On Sunday I did something I had been thinking about for a while; I changed my Facebook name to my real name. For me, this was the final stage of a process of stepping back from burlesque and I did it because every time I saw my stage name on the screen it reminded me that I had not really admitted to myself that my time in burlesque was over.
As discussed on several other UK burlesque blogs, it seems as though many performers minted, as I was, in the mid 2000s are questioning burlesque, its development and where they fit in.
For me a combination of personal factors, alongside the changes afoot in the scene had left me feeling confused and unsure of my place for some time. This was not a rushed decision; I made my last performance in Summer 2013 but I had not been performing regularly or creating new acts for somewhat longer.
In terms of logistical factors, I fell off the wagon in terms of creating acts and actively chasing performances during my teacher training year due to the heavy workload of studying. The biggest practical issue for me, however, has been money. We all know that burlesque is an expensive pursuit, with costumes, shoes, wigs, makeup, travel, props and skills training all taking a toll on even the sparkliest pocket. Due to personal stuff I won't bore you with here, my monthly bills went through the roof, leaving little left to work with.
Not having much budget to speak of meant that I could only costume very slowly as I could only afford supplies bit by bit and this slowed down the whole production of the act. With all this time between the initial idea and the act's debut I began to pick, over-think and knock my own confidence. I had at least three acts that I began work on and never finished due to losing the faith. Perhaps if I had got them out quicker I would have had a chance to really find out for sure if they would work or not, before I got too much in my own head.
I think, had I been feeling more optimistic about the burlesque scene and my own place in it, I might have been able to make time and find ways to raise the extra cash needed to keep producing performance but, in all honesty, by this point I was already feeling a change in the air that made me question my future in burlesque.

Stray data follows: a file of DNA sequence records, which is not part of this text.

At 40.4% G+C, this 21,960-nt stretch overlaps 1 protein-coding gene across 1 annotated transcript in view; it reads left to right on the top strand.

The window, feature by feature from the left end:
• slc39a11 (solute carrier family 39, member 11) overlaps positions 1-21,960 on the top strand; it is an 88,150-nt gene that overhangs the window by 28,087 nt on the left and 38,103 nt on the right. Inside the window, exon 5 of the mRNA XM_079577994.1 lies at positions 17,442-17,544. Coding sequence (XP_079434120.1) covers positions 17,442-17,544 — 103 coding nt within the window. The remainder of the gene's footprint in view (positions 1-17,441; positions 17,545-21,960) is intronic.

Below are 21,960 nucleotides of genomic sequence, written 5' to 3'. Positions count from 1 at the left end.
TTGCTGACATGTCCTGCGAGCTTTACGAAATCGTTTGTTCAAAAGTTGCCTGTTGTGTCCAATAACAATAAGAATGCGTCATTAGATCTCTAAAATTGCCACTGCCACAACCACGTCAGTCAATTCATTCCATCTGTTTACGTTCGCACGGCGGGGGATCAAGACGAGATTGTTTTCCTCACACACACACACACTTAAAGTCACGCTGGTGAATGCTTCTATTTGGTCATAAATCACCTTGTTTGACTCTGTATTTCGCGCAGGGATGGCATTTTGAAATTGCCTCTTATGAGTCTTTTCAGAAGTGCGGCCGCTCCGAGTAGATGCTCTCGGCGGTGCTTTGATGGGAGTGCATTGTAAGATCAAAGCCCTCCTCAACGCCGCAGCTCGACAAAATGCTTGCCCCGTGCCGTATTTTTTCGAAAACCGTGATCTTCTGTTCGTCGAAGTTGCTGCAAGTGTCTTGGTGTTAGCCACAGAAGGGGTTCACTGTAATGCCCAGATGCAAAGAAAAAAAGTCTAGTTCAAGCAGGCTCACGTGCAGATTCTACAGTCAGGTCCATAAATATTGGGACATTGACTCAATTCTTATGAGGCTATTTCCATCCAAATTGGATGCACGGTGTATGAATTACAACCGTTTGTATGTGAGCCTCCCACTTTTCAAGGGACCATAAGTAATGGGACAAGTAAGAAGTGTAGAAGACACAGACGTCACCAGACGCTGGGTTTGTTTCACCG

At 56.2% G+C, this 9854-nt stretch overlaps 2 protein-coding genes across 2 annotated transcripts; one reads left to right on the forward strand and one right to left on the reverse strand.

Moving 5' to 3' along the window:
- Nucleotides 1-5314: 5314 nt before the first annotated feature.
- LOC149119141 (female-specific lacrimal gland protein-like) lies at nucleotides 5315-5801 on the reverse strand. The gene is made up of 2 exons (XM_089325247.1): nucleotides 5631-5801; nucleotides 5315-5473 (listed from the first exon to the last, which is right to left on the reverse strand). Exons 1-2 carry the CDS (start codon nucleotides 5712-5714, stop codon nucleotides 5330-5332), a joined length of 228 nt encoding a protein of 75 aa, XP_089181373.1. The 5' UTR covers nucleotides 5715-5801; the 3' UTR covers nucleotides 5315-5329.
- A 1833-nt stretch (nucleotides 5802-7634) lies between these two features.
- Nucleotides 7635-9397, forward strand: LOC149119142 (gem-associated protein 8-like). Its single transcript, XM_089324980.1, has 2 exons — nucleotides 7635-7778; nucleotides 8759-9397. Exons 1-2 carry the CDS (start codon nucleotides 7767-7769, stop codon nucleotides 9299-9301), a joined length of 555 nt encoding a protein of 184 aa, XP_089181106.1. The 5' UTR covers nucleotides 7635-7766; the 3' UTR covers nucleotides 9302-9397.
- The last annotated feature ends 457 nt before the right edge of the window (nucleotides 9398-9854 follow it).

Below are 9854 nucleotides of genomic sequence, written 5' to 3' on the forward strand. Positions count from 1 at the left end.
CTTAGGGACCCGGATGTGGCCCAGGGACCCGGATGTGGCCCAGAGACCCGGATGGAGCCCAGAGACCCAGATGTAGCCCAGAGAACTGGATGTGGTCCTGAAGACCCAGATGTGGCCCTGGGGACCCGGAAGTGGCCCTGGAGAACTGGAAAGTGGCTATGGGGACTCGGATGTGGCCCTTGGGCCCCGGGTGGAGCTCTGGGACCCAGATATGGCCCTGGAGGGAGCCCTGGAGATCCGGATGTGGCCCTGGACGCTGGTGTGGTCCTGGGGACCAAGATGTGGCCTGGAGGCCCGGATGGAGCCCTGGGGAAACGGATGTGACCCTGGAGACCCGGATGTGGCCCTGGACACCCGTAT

So what happened? In her blog post, Is there a crisis in burlesque? Glo Gray talks about the change in focus from DIY and an experimental, creative approach to a more high-production-value, aesthetically centred 'professionalisation' of the form. More and more expensive costumes, dancerly skills and beautiful faces and bodies appear to be the key for performers and the promoters who book them. As much as I love a good costume (and don't get me started on wigs!) I don't feel like I fit within the realm of glamorous divas with their matching luggage, rhinestoned c-strings and flawless makeup.
I have always been a burlesque odd-bod with a slightly off-beat approach to creating performance but the stakes seem higher now. I feel like there was a time in the UK circuit where a DIY attitude was the norm, and taking a few risks (and sometimes failing) was part of the creative process. Now, performances are polished, perfect and any risks happen far behind the scenes. In one way, this is a positive. High-end burlesque shows give bang for the audience's buck, help dispel myths of burlesque as sleazy or disempowering and offer more chance of the performers they book being able to sustain a living. Perhaps, however, there are a few babies that have been thrown out with the bath water. One of the things that ignited my passion for burlesque from the get-go was the 'for us, by us' mentality of (mainly) women making the things they wanted to see on stage. In mainstream media it is such a rare treat to see something that I feel could have been made for me but in burlesque, at that time, so many performers were producing acts that were special and personal, dealing with their own private obsessions, joys and quirks.
Now, bills tend to lean more to glamour, and those who are different can sometimes look like tokens. I fell foul of this in one of my later shows when an audience member complained that as a fat performer I had been made the 'butt of the joke' by taking a comedy turn in my Emotional Strip while the other, slimmer performers worked gorgeous dancerly acts. I found this particular criticism hard to right within myself. If I wanted to perform glamorous acts but found myself excluded due to my size that would be problematic, but I perform silly stuff by choice and did so even before I was fat. But, if the only representation of a fat woman on that bill is me, and I play the clown, what message am I sending out about the role of fat women in burlesque (or in life in general)? Neither fat burlesque performers, nor comic burlesque performers are so prolific in the UK that I can completely ignore this issue, but on the other hand, one of the reasons I began performing burlesque was that I liked the idea of women laughing together about women's bodies. Not laughing at my body because it's fat (or thin or whatever) but laughing at the female form in general, unseating the idea that a women's naked body is always meant to be attractive or sexual.